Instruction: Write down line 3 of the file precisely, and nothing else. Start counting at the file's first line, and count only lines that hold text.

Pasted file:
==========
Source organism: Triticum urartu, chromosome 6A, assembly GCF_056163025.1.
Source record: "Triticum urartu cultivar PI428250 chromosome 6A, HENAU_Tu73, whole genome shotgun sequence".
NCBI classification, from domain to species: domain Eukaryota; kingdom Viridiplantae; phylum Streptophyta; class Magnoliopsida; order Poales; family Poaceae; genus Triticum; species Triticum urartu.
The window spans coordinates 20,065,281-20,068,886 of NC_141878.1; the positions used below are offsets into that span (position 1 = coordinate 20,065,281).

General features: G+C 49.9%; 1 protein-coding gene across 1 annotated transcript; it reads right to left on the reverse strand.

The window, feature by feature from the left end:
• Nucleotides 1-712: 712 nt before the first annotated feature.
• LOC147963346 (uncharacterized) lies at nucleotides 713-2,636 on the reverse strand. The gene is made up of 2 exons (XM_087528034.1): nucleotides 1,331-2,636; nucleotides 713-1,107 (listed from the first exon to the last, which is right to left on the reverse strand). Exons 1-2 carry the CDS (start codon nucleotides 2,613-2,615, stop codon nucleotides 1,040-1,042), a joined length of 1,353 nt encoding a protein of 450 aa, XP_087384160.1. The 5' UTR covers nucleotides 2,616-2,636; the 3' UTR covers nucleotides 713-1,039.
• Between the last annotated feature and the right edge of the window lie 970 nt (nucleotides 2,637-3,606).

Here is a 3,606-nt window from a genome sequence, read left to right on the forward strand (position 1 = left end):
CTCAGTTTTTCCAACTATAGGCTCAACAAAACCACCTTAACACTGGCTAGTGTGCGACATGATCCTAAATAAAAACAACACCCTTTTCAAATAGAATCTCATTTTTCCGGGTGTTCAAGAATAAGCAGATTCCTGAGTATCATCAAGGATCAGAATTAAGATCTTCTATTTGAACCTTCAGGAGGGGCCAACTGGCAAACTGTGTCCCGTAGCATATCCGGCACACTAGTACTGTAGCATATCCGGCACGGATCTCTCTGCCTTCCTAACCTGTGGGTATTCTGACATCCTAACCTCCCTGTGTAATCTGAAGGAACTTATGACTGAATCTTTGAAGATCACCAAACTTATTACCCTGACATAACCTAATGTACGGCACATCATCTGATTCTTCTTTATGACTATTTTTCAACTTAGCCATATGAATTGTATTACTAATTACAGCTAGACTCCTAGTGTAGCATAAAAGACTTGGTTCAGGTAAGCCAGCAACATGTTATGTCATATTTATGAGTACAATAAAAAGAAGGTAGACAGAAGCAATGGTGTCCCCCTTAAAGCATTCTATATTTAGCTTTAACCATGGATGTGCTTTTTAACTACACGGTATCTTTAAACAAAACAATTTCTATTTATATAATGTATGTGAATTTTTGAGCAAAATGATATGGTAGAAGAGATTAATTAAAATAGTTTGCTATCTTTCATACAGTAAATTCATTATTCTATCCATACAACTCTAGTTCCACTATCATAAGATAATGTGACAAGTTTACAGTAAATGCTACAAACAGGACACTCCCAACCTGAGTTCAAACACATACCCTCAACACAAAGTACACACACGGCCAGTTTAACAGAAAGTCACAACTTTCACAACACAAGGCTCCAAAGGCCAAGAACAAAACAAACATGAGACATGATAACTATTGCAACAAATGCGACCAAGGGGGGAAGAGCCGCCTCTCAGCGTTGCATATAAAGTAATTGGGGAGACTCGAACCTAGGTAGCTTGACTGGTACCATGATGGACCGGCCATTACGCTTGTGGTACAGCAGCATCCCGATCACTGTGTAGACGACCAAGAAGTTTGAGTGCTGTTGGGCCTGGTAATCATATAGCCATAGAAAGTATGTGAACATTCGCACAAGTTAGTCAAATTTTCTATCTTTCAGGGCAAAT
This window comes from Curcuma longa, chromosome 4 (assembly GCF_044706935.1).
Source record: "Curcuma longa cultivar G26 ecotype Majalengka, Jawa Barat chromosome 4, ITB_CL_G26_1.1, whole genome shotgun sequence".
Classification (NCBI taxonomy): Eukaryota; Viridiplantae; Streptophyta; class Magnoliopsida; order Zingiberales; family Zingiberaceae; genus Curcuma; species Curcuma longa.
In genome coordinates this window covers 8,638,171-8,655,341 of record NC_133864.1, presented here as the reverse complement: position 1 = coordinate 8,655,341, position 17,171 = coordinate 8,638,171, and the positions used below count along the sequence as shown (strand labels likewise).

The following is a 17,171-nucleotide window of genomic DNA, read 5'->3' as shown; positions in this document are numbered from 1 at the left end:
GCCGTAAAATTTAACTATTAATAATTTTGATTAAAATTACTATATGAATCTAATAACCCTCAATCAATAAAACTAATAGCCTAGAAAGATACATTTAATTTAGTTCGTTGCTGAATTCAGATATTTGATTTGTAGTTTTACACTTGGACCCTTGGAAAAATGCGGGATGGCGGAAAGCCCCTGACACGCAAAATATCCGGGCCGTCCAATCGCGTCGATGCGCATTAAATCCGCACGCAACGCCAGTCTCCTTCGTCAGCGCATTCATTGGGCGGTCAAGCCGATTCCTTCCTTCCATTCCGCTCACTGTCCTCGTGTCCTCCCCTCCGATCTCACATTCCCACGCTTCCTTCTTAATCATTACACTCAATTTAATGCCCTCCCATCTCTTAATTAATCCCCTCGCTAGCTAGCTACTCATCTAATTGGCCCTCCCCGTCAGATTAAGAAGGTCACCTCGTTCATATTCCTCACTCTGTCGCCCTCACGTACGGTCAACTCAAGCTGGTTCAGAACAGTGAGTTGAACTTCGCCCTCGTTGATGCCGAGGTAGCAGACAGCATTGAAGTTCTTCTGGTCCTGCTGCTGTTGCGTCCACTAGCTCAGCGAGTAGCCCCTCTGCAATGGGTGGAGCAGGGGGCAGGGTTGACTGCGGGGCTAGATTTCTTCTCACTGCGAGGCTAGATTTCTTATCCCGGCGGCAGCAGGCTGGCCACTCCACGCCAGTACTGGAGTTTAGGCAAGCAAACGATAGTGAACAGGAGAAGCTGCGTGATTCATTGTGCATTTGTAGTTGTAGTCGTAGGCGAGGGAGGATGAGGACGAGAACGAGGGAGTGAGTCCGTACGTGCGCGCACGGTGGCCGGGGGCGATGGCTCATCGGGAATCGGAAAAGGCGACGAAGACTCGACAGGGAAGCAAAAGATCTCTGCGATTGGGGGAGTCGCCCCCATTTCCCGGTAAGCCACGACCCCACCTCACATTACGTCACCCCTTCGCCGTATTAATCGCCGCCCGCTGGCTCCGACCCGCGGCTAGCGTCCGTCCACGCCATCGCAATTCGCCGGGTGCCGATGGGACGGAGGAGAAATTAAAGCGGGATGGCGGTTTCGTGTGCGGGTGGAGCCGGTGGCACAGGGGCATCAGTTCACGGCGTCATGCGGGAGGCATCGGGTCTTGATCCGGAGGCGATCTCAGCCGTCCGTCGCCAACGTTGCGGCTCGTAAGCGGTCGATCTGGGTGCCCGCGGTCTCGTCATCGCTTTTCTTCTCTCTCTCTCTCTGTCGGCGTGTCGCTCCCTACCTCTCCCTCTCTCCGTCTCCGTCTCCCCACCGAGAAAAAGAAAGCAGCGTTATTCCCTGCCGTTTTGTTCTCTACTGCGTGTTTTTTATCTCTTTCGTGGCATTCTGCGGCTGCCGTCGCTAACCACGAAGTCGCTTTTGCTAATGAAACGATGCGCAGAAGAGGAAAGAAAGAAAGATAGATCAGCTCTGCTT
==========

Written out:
NCBI classification, from domain to species: domain Eukaryota; kingdom Viridiplantae; phylum Streptophyta; class Magnoliopsida; order Poales; family Poaceae; genus Triticum; species Triticum urartu.